Migrants pack border shelters along U.S.-Mexico border as Trump-era asylum rule is set to expire

Border cities, most notably El Paso, Texas, are facing a daily influx of migrants that the Biden administration expects to grow if asylum restrictions are lifted.

Migrants have been denied rights to seek asylum under U.S. and international law 2.5 million times since March

A man and child wait to join a line of migrants at the U.S.-Mexico border.
Migrants cross the Mexico-U.S. border to surrender to U.S. Border Patrol agents, in Ciudad Juarez, Mexico, on Monday. According to the Ciudad Juarez Human Rights Office, hundreds of mostly Central American migrants arrived in buses and crossed the border to seek asylum in the U.S., after spending the night in shelters. (Christian Chavez/The Associated Press)

Thousands of migrants packed shelters on Mexico's border with the United States on Friday as an end neared to Trump-era asylum restrictions, with fresh numbers showing that fewer single adults crossed illegally last month.

U.S. Border Patrol agents stopped single adults 143,903 times along the Mexican border in November, down nine per cent from 158,639 times in October and the lowest level since August, according to a Justice Department court filing.

Nicaraguans became the second-largest nationality at the border among single adults after Mexicans, surpassing Cubans.

The filing in a federal lawsuit in Louisiana gave no explanation for the drop, which came ahead of Wednesday's scheduled end to a public-health rule known as Title 42. Migrants have been denied rights to seek asylum under U.S. and international law 2.5 million times since March 2020 on grounds of preventing the spread of COVID-19.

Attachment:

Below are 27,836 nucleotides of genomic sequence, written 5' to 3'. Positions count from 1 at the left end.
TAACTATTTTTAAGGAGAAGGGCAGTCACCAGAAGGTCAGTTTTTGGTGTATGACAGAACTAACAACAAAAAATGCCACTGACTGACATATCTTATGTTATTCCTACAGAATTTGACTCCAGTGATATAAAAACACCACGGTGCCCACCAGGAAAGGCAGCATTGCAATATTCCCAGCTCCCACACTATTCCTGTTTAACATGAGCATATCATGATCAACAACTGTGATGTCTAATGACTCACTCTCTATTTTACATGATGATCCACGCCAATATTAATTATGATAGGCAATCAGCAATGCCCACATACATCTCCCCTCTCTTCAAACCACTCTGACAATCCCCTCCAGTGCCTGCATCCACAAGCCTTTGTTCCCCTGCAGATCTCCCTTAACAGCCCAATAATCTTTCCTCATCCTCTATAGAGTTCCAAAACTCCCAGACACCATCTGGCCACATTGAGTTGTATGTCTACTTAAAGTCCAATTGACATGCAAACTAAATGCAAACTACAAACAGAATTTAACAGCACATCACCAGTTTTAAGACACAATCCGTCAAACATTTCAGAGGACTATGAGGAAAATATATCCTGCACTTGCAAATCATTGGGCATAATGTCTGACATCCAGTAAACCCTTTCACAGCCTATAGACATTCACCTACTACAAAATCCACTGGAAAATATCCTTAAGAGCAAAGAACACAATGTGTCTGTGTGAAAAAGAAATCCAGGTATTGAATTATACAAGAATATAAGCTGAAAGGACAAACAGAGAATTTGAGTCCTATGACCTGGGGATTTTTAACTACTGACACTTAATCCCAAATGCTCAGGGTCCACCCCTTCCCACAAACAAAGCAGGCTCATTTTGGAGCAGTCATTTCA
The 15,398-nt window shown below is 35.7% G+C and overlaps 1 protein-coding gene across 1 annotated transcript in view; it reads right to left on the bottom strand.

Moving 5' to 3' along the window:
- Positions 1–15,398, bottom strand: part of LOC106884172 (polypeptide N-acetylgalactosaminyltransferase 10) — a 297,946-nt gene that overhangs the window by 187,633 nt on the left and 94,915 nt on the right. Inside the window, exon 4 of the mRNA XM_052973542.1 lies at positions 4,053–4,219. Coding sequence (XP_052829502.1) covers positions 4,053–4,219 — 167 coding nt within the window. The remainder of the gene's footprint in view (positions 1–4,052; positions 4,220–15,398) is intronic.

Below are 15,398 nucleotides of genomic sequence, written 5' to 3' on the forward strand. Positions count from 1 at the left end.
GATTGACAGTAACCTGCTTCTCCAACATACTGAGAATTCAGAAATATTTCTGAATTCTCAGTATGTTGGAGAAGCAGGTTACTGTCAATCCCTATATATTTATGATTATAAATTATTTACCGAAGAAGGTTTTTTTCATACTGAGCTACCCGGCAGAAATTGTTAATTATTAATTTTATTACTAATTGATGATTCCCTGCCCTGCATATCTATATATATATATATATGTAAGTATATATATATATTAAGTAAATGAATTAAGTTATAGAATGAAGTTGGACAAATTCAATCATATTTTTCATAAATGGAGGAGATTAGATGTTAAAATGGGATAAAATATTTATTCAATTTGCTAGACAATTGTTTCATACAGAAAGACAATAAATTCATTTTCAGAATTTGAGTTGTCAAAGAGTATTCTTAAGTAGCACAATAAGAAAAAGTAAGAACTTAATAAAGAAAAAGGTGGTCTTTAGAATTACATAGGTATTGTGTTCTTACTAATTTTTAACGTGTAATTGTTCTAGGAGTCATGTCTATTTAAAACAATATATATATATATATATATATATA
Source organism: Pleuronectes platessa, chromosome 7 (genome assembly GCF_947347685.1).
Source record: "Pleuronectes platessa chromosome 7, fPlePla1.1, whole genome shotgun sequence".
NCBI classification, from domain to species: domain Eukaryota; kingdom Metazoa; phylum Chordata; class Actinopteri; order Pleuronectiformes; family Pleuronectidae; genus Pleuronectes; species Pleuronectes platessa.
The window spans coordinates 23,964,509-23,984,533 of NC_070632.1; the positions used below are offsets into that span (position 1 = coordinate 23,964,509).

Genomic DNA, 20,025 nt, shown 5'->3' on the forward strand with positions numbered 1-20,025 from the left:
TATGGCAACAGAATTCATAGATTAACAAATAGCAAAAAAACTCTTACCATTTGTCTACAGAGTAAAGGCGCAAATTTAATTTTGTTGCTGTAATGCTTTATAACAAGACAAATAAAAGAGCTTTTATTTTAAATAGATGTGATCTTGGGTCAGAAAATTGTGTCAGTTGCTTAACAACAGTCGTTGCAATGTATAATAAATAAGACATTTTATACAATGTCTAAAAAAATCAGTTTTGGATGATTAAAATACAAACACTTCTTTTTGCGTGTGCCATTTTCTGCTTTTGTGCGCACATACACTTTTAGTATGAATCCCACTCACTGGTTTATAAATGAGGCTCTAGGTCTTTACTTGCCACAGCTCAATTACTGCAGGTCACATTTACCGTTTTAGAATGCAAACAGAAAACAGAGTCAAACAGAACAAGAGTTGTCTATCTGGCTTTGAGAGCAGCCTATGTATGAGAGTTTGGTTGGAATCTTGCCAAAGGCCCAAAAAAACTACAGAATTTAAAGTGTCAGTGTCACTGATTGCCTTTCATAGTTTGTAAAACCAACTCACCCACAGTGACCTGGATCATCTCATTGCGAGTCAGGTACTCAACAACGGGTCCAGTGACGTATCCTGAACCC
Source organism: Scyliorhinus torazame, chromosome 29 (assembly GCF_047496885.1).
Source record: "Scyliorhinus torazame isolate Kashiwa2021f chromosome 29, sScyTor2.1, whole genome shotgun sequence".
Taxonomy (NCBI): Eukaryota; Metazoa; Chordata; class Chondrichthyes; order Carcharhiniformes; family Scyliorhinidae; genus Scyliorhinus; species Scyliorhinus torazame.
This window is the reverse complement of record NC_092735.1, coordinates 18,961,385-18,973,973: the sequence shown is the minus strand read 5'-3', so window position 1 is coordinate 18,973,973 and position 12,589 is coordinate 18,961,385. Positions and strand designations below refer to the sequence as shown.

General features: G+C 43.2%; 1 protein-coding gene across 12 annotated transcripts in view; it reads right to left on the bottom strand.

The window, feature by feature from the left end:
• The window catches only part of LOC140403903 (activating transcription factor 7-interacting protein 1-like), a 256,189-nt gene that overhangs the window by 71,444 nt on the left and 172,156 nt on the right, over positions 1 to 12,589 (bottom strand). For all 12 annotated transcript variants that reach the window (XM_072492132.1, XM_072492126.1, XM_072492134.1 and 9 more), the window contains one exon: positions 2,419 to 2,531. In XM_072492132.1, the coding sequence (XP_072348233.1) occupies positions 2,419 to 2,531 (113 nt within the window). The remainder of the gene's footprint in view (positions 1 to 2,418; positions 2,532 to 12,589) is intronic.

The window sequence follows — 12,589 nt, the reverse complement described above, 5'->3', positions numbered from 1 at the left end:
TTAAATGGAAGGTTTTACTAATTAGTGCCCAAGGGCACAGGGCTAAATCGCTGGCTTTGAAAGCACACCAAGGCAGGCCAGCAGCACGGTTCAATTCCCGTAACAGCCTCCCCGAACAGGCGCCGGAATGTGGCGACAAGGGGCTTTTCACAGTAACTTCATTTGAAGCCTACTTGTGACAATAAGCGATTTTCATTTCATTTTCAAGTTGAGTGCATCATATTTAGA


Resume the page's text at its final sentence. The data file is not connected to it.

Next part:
Republican-led states asked a federal appeals court to keep Title 42 in place, but an appeals court on Friday rejected their efforts.

Tijuana, the largest Mexican border city, has an estimated 5,000 people in more than 30 shelters, Enrique Lucero, the city's director of migrant affairs said this week.

In Reynosa, Mexico, near McAllen, Texas, nearly 300 migrants — mostly families — crammed into the Casa del Migrante, sleeping on bunk beds and even on the floor.

Migrants stand in a line at the U.S.-Mexico border.
Nicaraguans recently became the second-largest nationality at the southern U.S. border among single adults, after Mexicans. A Trump-era policy to make asylum-seekers wait in Mexico for hearings in U.S. immigration court is about to end. (Christian Chavez/The Associated Press)

Rose, a 32-year-old from Haiti, along with her daughter and one-year-old son have been in the shelter for three weeks. Rose, who did not provide her last name because she fears it could jeopardize her safety and her attempts to seek asylum, said she learned on her journey of possible changes to U.S. policies.

She said she was happy to wait a little longer in Mexico for the lifting of restrictions that were enacted at the outset of the pandemic and that have since been a cornerstone of U.S. border enforcement.

"We're very scared, because the Haitians are deported," said Rose, who is worried any mistakes in trying to get her family to the U.S. could get her sent back to Haiti.

Migrants living in tents

In Reynosa, about 3,000 migrants are living in tents pitched on concrete slabs and rough gravel inside the walls of Senda de Vida 2, a shelter opened by an evangelical Christian pastor when his first one reached capacity. Flies swarm everywhere under a hot sun beating down even in mid-December.